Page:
If the nation’s pediatricians panicked already exhausted and stressed out parents with their recent advisory about keeping babies in the same room at night, there’s some sensible counsel from New York Times columnists. Moms and dads need to strike a thoughtful balance between their nighttime needs and those of their infants, Aaron E. Carroll, a pediatrician and Indiana University medical school professor has advised in an “Upshot” column with writer Carol Cain Miller.
They looked at the underlying research that led the American Academy of Pediatrics to issue new guidelines aimed at preventing Sudden Infant Death Syndrome (SIDS). The academy suggested, among other items, that parents keep their babies in their same bedroom for at least six months, and even better, for up to a year. That upset enough already sleep-deprived moms and dads to prompt the column on SIDS, which medical science has made major progress in reducing, and the research as to where infants should sleep and why.
The writers points out that SIDS kills 3,500 American babies annually. But experts have more than halved SIDS fatalities with public campaigns to get parents to take steps like placing babies on their backs to sleep in their own cribs (the motto is “Back to Sleep”), and eliminating loose bedding and extraneous items like plush toys there.
Still, is it too much to ask of parents to share a room at night with babies, whom the columnists note, “grunt, flail and hiccup.” How long can parents handle sleeplessness, and lack of privacy and sex? It may be common in other countries to bond deeply with newborns by sleeping in the same room with them. It’s less so in America, so what are the risks and benefits?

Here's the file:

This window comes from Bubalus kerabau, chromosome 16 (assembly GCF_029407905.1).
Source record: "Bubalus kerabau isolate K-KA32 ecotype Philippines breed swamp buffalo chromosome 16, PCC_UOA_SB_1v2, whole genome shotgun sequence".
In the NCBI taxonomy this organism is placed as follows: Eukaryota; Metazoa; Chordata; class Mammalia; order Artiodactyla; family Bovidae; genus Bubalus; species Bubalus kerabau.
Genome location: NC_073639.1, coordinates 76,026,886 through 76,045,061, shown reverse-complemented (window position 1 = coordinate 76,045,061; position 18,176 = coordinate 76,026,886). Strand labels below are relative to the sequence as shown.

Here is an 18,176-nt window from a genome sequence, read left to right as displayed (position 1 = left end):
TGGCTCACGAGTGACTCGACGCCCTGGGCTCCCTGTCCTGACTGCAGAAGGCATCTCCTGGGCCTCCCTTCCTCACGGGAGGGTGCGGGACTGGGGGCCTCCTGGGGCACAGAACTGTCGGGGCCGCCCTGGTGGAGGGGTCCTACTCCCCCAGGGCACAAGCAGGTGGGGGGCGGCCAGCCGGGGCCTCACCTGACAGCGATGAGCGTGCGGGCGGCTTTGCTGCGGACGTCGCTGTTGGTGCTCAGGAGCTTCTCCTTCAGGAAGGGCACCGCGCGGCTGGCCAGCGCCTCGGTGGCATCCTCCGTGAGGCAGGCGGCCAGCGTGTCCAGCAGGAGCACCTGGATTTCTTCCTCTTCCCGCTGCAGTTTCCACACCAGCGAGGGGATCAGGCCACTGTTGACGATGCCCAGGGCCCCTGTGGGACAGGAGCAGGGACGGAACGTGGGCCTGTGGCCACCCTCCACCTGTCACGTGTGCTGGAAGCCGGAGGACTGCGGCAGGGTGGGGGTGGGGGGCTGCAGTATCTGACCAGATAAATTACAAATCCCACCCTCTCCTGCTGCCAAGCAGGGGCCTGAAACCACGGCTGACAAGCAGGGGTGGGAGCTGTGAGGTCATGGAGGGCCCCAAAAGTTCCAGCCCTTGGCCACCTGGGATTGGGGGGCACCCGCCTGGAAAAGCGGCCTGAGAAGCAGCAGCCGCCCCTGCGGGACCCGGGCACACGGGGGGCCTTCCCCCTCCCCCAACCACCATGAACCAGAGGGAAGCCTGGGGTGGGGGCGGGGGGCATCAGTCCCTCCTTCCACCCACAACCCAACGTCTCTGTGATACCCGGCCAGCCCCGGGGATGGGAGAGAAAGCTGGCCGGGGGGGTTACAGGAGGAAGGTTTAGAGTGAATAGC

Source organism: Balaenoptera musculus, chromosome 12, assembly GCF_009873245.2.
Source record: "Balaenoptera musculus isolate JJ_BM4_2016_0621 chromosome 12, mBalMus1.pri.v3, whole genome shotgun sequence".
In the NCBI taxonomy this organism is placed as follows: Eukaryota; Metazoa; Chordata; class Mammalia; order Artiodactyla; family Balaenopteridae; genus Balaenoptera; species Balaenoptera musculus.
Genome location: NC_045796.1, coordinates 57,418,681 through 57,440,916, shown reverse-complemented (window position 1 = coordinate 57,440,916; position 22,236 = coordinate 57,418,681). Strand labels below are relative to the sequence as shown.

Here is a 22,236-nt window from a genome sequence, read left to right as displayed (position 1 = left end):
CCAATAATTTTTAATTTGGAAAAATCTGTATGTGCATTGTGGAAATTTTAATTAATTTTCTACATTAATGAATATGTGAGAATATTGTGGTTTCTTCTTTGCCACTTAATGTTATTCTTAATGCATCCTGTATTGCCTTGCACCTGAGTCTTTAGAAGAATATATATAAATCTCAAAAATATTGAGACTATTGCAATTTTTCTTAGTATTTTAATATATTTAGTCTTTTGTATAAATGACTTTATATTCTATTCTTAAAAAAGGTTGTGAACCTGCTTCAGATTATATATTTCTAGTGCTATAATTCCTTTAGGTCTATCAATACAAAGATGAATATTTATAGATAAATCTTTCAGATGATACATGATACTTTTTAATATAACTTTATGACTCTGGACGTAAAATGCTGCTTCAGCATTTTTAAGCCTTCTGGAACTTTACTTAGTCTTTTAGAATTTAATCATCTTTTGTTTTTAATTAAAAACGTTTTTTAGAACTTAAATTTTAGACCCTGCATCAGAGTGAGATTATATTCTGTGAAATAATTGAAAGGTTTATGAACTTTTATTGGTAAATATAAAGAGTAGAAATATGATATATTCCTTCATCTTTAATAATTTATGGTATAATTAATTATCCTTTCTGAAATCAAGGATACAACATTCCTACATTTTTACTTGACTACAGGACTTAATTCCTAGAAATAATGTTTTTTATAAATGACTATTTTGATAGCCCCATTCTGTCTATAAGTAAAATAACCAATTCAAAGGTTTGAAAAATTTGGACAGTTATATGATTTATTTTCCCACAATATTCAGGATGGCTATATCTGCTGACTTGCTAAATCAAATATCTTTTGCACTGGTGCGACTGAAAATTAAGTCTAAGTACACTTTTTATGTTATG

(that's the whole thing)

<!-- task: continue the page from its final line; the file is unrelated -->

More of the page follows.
The columnists noted that the pediatricians had to rely in drafting their guidelines on “case-control” studies from overseas and from the 1990s, when SIDS deaths were more common. As they described these:
Researchers compiled records of babies who died of SIDS and matched them as closely as possible, based on things like age or geography. Then, by comparing the groups, they tried to identify factors that might place babies at higher risk. Case-control studies are among the weaker designs used in human research. They can only indicate association, not causation, and they are especially susceptible to ‘recall bias,’ when people remember things differently based on outcomes. People who have had a baby die, for instance, are more likely to have pored over any details that might have contributed.
Babies benefit markedly, especially in the first six months, from their parents’ watchfulness and the attention they get by sharing a bedroom, the New York Times columnists say, partially based on their own child-raising experience. At some point, though, infants can benefit from learning to and sleeping more deeply on their own, in a separate room.
The pediatricians, they note, also did not consider the effects on parents of a year’s sleeping with baby. It’s worth quoting what the columnists said about the downsides:
Depriving parents of good sleep can also endanger babies. Sleep-deprived people can have decreased empathy. Sleep deprivation is associated with an increase in car accidents (which are a top killer of older children). It stresses marriages and families and is significantly associated with an increased risk of postpartum depression. Hawley Montgomery-Downs, a professor of psychology and pediatrics at West Virginia University, has found that sleep-deprived parents have impairments similar to drunkenness. Americans are unlikely to have much paid parental leave, if any, and going to work exhausted serves no one well.
The columnists suggest that parents talk with their pediatricians so they’re fully informed about as vital an issue to them as SIDS, and their rest and that of their babies. A quick internet search will show that babies and sleep are a huge concern for parents, and Carroll has written another Upshot column recently on the latest thinking on just how to do so. I’ve written about the importance of sleep to our health, and I know from my practice and experience just how much parents will sacrifice to ensure their youngsters have the best, including for their health. As I’ve written, moderation and compromise are always good approaches, and finding the middle ground between the sleep needs of infants and their parents makes sense to me.